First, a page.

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Keep calm and jedi on

by Andrea Shea / Pop Columnist • November 15, 2012

Screw the Mayans — if you ask many a nerd for a sure sign of the impending apocalypse, it was Disney’s acquisition of Lucasfilm on Oct. 30. News of the 4 billion dollar purchase, coupled with the announcement of Star Wars Episode VII, sent the Internet into a vitriolic tailspin in the days that followed. Fans of the franchise expressed their outrage through lengthy blog posts, rousing forum discussions, and many a tweet and Facebookstatus. “Disrespect for the established universe was inevitable,” they cried. But although I’m far from a mega fan of the series, I feel like it’s time someone said it: Everyone needs to take a step back and chill for a second.

I’ll admit that, at first, I could kind of empathize. After all, it was a little over three years ago that my beloved Marvel Comics was lured under the Disney umbrella. Similar online outcries arose then, too. The fanbase hive-mind had my junkie-in-withdrawal level anxious.

Despite Marvel’s multiple rousing successes in theaters, I wasn’t entirely convinced it had anything to do with Disney itself. After all, Iron Man was already a summer blockbuster by the time the deal was finalized. And Iron Man 2, along with Thor and Captain America, were already well on their way to pre-production before Disney ever came on the scene. Sure, they chose Joss Whedon to helm the now beloved Avengers movie, but that could’ve easily been a fluke.

It wasn’t. Whedon is a self-professed and prolific comic aficionado, and there’s not a shred of doubt in me that Disney was well aware of both his talent and devotion when they brought him on board. And now the powers that be have rightfully handed him the keys to the kingdom — Whedon is on point for the Avengers spin-off television series S.H.I.E.L.D. and the Avengers film sequel, as well as the go-to consultant for all future Marvel Cinematic Universe endeavors, including Thor: The Dark World and Captain America: The Winter Soldier. Disney’s relinquished creative control of Marvel’s  live-action counterparts to more than capable hands, which is the best thing they possibly could’ve done given the circumstances.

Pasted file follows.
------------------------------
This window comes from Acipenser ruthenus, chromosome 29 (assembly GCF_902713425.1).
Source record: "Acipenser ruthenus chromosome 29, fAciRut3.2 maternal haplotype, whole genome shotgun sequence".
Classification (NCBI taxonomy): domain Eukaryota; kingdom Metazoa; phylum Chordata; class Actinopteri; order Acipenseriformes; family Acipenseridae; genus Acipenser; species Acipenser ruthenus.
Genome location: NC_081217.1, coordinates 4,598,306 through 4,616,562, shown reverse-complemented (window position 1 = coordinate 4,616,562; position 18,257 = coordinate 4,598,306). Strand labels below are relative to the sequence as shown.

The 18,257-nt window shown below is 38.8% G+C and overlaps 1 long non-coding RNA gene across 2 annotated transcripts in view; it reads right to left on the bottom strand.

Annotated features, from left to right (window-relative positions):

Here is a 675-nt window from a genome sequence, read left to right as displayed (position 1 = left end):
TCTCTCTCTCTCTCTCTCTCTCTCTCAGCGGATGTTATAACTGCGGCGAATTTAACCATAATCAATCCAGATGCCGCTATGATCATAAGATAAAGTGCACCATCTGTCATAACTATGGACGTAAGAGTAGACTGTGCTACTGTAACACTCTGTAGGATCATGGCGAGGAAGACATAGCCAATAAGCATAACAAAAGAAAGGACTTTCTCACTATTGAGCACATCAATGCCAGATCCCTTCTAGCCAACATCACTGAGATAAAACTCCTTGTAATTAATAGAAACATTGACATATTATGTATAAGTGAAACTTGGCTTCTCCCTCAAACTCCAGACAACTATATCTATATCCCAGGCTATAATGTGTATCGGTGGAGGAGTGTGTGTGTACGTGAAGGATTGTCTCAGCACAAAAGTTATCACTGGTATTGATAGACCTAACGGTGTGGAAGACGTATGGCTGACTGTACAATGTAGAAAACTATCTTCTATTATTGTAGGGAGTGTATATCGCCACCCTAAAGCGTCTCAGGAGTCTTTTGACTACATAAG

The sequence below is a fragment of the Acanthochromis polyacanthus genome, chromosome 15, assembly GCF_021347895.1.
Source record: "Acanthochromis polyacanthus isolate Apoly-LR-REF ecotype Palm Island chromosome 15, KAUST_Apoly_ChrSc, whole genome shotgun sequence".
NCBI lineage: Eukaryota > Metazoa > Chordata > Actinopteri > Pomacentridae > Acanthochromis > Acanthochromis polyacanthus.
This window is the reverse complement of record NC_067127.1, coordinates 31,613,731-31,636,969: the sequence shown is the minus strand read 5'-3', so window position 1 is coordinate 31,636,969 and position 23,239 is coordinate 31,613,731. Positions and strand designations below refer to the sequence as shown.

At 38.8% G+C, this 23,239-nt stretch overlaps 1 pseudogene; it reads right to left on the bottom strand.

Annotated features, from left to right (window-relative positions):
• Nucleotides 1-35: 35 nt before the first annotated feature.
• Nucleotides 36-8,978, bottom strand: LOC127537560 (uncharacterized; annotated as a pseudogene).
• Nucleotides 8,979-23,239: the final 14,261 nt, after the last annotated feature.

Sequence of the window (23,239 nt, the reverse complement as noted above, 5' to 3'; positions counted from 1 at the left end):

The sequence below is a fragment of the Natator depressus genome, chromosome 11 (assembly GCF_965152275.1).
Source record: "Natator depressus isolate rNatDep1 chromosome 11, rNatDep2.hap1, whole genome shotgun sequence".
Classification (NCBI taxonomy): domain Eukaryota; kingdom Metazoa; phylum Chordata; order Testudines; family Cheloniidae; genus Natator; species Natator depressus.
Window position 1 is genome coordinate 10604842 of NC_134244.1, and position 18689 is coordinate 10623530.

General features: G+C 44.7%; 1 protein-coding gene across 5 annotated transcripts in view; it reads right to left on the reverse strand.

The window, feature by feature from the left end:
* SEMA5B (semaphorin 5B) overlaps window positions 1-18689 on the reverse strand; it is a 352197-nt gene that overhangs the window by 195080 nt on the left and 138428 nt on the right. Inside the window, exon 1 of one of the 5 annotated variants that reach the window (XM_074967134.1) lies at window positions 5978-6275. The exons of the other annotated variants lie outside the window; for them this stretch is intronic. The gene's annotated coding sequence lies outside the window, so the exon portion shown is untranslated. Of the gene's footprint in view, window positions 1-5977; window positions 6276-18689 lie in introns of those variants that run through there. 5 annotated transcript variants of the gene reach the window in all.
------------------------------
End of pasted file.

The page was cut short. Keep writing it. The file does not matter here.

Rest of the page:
Meanwhile, Marvel’s print comic content remains largely untouched, if not better off in some instances (as with the recent announcement of a new all-female ongoing title The Fearless Defenders, the first of its kind for the company). Not a single pair of Mickey Mouse ears in sight. Decisions like this were no accident, but rather shrewd business moves to appease a rapidly growing fanbase.

Star Wars fans are grossly overreacting to perhaps the best news their franchise could’ve ever received. While there’s something to be said for letting well enough alone, there’s absolutely no denying that Disney knows what they’re doing when catering to the built-in fanbase of an acquired franchise. They will likely find a writer and director who truly, madly, deeply care about the Star Wars universe and the characters in it. 

Besides, Disney and Lucasfilm have been partners for years — lest we forget Disneyland’s Star Tours and Indiana Jones rides. And as for the kid-friendly censorship concern, allow me to direct your attention to Miramax films; between 1993 and 2010 it was a Disney-owned film distribution company. Its filmography includes a slew of gritty R-rated flicks, including one called — I kid you not, Farewell, My Concubine. Disney is so much more than its G-rated content, and it would do these single-minded, foaming-at-the-mouth superfans some good to remember that.

When it comes down to it, Disney is a business, and it’s in a business’ best interest to appease its clients — in this case, the fans — in hopes of maximizing revenue. No one makes  any money if a beloved series gets bastardized. And considering Star Wars’ enormous, outspoken fanbase, Disney has ample motivation to prove naysayers wrong. Besides, George Lucas himself already made The Phantom Menace of his own accord.